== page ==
If you delve into the ratification of the Constitution, you will often see the federal government referred to as the “general government.”

This terminology tells us a great deal about how the founding generation understood the role of the government it created, and its relationship to the states and the people.

Samuel Johnson’s 1755 Dictionary of the English Language defines the word “general” as “Relating to a whole class or body of men, or a whole kind of any being,” or “Publick; comprising the whole.”

We see the term early on in Article III of the Articles of Confederation.

The said States hereby severally enter into a firm league of friendship with each other, for their common defense, the security of their liberties, and their mutual and general welfare.” [Emphasis added]

Being “general” in nature, the federal government created by the Constitution was limited to objects that involve the “whole body” of the Union. This was understood to encompass basically two arenas – foreign relations and trade. That left most power in the hands of the state governments. A general government would have no authority to interfere with state policy, “police powers,” or the rights and liberties of the people.

During the New York ratifying convention, John Jay explained the boundary between the state governments and the federal government this way.

What are the objects of our state legislatures? Innumerable things of small moment occupy their attention; matters of a private nature, which require much minute and local information. The objects of the general government are not of this nature. They comprehend the interests of the states in relation to each other, and in relation to foreign nations.” [Emphasis added]

On February 27, 1788, in a message to the Massachusetts Legislature communicating the work of the Federal Convention, Governor John Hancock put it this way.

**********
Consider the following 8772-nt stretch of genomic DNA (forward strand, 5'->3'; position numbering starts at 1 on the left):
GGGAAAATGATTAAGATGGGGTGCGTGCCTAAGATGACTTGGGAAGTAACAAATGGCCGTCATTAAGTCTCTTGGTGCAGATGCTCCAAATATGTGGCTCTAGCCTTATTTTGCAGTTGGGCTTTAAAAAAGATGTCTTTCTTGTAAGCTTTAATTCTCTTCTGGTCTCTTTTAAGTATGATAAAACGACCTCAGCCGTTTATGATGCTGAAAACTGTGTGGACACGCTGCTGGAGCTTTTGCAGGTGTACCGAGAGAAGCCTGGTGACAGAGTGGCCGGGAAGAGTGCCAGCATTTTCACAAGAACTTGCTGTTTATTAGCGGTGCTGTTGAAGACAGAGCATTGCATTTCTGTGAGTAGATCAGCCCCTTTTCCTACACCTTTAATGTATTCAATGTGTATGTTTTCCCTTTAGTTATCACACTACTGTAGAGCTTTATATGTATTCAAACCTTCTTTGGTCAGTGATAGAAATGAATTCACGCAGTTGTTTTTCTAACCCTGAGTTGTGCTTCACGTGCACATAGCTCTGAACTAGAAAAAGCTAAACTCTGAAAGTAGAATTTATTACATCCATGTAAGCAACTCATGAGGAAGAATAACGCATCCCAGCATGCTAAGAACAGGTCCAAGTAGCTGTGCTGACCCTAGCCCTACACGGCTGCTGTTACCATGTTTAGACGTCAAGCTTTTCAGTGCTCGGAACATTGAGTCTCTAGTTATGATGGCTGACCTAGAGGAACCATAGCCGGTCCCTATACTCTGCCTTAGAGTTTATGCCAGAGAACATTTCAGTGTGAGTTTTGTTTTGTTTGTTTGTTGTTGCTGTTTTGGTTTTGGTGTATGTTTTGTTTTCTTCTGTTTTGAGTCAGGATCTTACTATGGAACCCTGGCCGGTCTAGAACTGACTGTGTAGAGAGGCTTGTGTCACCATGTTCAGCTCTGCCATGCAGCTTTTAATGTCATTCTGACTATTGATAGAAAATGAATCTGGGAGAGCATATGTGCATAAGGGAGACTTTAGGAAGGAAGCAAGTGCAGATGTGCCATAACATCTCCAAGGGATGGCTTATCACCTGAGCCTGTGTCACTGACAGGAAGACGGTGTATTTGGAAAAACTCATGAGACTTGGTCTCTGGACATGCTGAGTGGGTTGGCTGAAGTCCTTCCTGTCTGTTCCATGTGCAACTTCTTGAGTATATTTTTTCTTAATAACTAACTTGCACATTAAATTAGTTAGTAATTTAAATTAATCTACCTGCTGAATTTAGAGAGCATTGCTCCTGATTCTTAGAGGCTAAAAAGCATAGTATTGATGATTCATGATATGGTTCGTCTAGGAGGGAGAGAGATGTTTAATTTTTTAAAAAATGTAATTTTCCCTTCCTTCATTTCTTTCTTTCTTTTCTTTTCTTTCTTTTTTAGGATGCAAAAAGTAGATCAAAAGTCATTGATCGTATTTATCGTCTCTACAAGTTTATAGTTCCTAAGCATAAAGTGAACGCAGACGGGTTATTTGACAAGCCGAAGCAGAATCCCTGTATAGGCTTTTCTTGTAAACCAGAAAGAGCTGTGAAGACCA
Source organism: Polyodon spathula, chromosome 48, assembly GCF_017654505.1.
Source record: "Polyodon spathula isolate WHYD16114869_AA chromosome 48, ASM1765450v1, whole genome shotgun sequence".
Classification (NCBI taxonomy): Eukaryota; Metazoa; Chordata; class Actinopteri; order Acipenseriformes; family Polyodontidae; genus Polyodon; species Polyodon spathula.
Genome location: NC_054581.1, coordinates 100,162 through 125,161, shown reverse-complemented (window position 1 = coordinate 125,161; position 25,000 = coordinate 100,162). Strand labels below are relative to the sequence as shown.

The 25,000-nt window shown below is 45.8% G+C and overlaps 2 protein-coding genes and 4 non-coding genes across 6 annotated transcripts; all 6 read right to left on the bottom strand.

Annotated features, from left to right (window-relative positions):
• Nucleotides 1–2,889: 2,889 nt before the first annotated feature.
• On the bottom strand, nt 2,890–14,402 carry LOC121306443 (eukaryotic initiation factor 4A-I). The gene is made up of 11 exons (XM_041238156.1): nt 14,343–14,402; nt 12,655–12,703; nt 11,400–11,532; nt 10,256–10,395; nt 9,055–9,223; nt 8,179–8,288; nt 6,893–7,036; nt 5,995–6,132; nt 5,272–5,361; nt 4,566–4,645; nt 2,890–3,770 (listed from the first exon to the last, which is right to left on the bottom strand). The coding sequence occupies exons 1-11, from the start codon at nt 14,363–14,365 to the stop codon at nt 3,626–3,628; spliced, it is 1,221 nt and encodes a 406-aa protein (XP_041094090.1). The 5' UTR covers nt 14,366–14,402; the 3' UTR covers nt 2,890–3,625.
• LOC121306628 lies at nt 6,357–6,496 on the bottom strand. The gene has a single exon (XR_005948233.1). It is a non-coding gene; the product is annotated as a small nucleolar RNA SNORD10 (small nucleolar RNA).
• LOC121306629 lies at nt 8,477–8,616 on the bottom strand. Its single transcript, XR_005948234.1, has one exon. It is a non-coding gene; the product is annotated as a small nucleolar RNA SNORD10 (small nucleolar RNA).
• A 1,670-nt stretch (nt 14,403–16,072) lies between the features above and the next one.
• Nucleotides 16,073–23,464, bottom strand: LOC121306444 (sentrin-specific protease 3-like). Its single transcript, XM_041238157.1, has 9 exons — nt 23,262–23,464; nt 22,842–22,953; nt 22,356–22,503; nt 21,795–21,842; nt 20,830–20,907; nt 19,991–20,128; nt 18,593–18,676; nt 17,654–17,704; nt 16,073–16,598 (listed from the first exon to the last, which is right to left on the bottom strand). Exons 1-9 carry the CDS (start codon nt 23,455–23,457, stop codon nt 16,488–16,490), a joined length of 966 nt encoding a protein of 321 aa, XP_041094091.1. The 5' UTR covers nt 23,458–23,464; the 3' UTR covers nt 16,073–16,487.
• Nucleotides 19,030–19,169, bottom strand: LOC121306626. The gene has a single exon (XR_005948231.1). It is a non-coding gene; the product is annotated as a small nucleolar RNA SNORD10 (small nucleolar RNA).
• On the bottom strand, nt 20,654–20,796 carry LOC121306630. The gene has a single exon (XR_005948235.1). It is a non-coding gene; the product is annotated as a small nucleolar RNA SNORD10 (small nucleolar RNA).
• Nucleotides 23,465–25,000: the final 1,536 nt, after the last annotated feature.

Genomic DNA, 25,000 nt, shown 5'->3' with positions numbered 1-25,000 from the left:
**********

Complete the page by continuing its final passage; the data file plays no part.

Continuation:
The objects of the proposed Constitution are, defence against external enemies, and the promotion of tranquility and happiness amongst the States.”

James Madison provided a more specific description of the role of the federal government in relation to that of the state governments in Federalist #45. He made it absolutely clear that the general government was intended to exercise a very limited role and the states would retain control over most objects.

The powers delegated by the proposed Constitution to the federal government are few and defined. Those which are to remain in the State governments are numerous and indefinite. The former will be exercised principally on external objects, as war, peace, negotiation and foreign commerce; with which the last the power of taxation will for the most part be connected. The powers reserved to the several States will extend to all objects which, in the ordinary course of affairs, concern the lives, liberties and properties of the people, and the internal order, improvement and prosperity of the State.” [Emphasis added]

The “lives, liberties and properties of the people” and the “internal order, improvement and prosperity of the State” encompass virtually everything you can imagine. Healthcare, marriage, workplace safety, environmental control, education, civil liberties, crime, consumer protection and almost every other policy you can think of that actually impacts your day-to-day life should fall under state control.

Under the system established by the Constitution, you should barely even realize the federal government exists.

But Americans have completely abandoned their constitutional system. Today, the federal government involves itself in all of these areas and more. It dictates your health care plan, how much water you can have in your toilet and what kind of light bulb you can screw into your fixtures. Americans have even federalized sex.

In a letter to Gideon Granger dated Aug. 13, 1800, Thomas Jefferson warned about vesting too much authority in the central government.

Our country is too large to have all its affairs directed by a single [federal] government. Public servants at such a distance, and from under the eye of their constituents, must, from the circumstance of distance, be unable to administer and overlook all the details necessary for the good government of the citizens and…will invite the public agents to corruption, plunder, and waste.”

His words certainly proved prophetic.